1. Not finding help here? Sign up for a free 30min tutor trial with Chegg Tutors
    Dismiss Notice
Dismiss Notice
Join Physics Forums Today!
The friendliest, high quality science and math community on the planet! Everyone who loves science is here!

Thermodynamics - Hot-air balloon

  1. Feb 21, 2014 #1
    1. The problem statement, all variables and given/known data
    The mass of a hot-air balloon and its cargo (not including the air inside) is 200kg. The air outside is at 10C and 101kPa. The volume of the balloon is 400m^3. To what temperature must the air in the balloon be warmed before the balloon will lift off? (The density of air a 10C is 1.25kg/m^3).


    2. Relevant equations
    PV=nRT
    and maybe some other basic thermodynamics.

    3. The attempt at a solution

    [itex]\sum F = _{}\rho_{inside}Vg - _{}\rho_{outside}Vg - mg = 0[/itex]
    Simplifies to
    [itex]m= V(_{}\rho_{inside} - {}\rho_{outside})[/itex]

    Assuming the volume is the same.... But I can't really wrap my head around it. Would the volume be the same? I have no idea what to do next and I'm not even sure that I'm doing it right.
     
  2. jcsd
  3. Feb 22, 2014 #2

    ehild

    User Avatar
    Homework Helper
    Gold Member

    The volume of the balloon is given, 400m3.

    You have to sum all forces acting on the balloon and its cargo, as you did, but check the signs. Which force acts downward and which one acts upward?


    ehild
     
  4. Feb 22, 2014 #3

    Andrew Mason

    User Avatar
    Science Advisor
    Homework Helper

    The condition for lift is net upward force > 0, which means:

    m < (ρoutside - ρinside)V

    You cannot change m (the mass of the balloon itself), V or ρoutside or P. So how do you lower ρinside? (hint: express PV= nRT in terms of density).

    AM
     
    Last edited: Feb 22, 2014
  5. Feb 22, 2014 #4
    I still don't understand how the volume can be the same on the inside and the outside... Wouldn't the volume of the gas outside be all of the air above the balloon?

    P(m/ρ)=nRT....?
     
  6. Feb 22, 2014 #5

    Andrew Mason

    User Avatar
    Science Advisor
    Homework Helper

    V is the volume of air displaced by the balloon i.e. the volume of the balloon (you are to assume that the volume of the balloon apparatus apart from the balloon itself has negligible volume). Buoyancy requires the balloon displacing a mass of air that is greater than its mass, which is comprised of the mass of the balloon apparatus and the air inside the balloon.

    AM
     
  7. Feb 23, 2014 #6
    Well wouldn't that only make the initial volume of the balloon Vi=400
    Then using

    PiVi=PfVf I could find some final volume? Maybe?
     
  8. Feb 23, 2014 #7

    Andrew Mason

    User Avatar
    Science Advisor
    Homework Helper

    Assume that the balloon does not expand so the volume is constant. You would you reduce the mass of the inflated balloon? (hint: you can't reduce the mass of the balloon apparatus).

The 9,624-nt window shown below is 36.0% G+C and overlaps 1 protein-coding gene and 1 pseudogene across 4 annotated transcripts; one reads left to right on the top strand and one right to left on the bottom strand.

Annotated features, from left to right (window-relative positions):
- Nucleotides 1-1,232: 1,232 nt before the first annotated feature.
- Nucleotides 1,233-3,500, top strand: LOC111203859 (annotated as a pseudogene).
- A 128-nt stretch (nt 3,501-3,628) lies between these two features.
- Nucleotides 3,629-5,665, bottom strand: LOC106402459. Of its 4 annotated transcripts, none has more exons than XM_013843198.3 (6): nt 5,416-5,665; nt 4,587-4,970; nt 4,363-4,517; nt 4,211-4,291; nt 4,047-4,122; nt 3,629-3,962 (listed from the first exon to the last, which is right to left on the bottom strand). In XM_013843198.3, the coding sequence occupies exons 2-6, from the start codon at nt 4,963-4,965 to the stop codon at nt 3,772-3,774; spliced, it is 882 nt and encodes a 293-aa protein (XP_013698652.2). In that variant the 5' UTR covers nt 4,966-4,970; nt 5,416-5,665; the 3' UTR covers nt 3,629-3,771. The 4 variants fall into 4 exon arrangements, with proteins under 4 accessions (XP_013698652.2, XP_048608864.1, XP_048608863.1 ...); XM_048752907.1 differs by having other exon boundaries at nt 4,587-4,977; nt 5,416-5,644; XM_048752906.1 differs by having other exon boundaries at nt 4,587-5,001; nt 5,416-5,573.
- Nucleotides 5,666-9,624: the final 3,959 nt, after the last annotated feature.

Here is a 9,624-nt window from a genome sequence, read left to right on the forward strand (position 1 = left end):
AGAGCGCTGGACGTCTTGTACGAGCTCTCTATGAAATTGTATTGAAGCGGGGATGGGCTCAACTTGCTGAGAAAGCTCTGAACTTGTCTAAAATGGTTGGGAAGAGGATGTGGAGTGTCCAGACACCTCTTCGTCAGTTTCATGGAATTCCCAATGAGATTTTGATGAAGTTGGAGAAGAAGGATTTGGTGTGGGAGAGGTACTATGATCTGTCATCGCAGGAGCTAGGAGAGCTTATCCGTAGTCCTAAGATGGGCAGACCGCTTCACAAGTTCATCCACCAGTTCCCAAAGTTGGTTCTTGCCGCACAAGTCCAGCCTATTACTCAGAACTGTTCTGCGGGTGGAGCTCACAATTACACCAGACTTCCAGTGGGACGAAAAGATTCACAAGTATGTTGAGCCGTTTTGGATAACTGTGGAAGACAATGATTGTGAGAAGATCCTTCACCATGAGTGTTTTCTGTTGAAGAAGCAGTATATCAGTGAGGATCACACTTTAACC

Am
     
  9. Feb 23, 2014 #8

    ehild

    User Avatar
    Homework Helper
    Gold Member

    You wrote the equation for an isothermal process.

    Have you seen a hot-air balloon launching? (watch from 15 minutes. )

    The gas in the balloon is heated by burning gas. The balloon is open, so the pressure is the same inside and outside. The air expands while heated and some of it leaves the balloon. But the volume of the balloon does not change. The mass and the density of air inside the balloon changes with the temperature - how?

    ehild
     
    Last edited by a moderator: Sep 25, 2014
  10. Feb 23, 2014 #9
    If the balloon doesn't expand... I guess heating the gas is the only option but that only means that the pressure inside increases. But if the volume can't expand I don't see how that is of any significance to the problem.

    ehild, I have no idea... It doesn't many any intuitive sense to me at all

    ρ=m/V

    PV=nRT

    ρ=mnRT/P
     
  11. Feb 23, 2014 #10

    Andrew Mason

    User Avatar
    Science Advisor
    Homework Helper

    You are trying to reduce the mass of the air inside the balloon!!! What has to happen if the pressure and volume cannot increase and the temperature increases? Hint: the balloon is open at the bottom...

    AM
     
  12. Feb 24, 2014 #11
    I guess some of the air molecules have to escape from the bottom then.
     
  13. Feb 24, 2014 #12

    ehild

    User Avatar
    Homework Helper
    Gold Member

    Very good... If some molecules escape, less stay inside the balloon. T increases, P and V are constant, so what else changes in the equation PV=nRT?

    ehild
     
  14. Feb 25, 2014 #13
    n decreases.
     
  15. Feb 25, 2014 #14

    ehild

    User Avatar
    Homework Helper
    Gold Member

    n is the number of moles in the balloon. If n decreases the mass of air inside the balloon also decreases. How much should be the mass of air inside the balloon, so that the weight of the air in the balloon + the weight of the balloon and cargo is equal or less than the buoyant force?

    ehild
     
Know someone interested in this topic? Share this thread via Reddit, Google+, Twitter, or Facebook

Have something to add?
Draft saved Draft deleted



Similar Discussions: Thermodynamics - Hot-air balloon
Loading...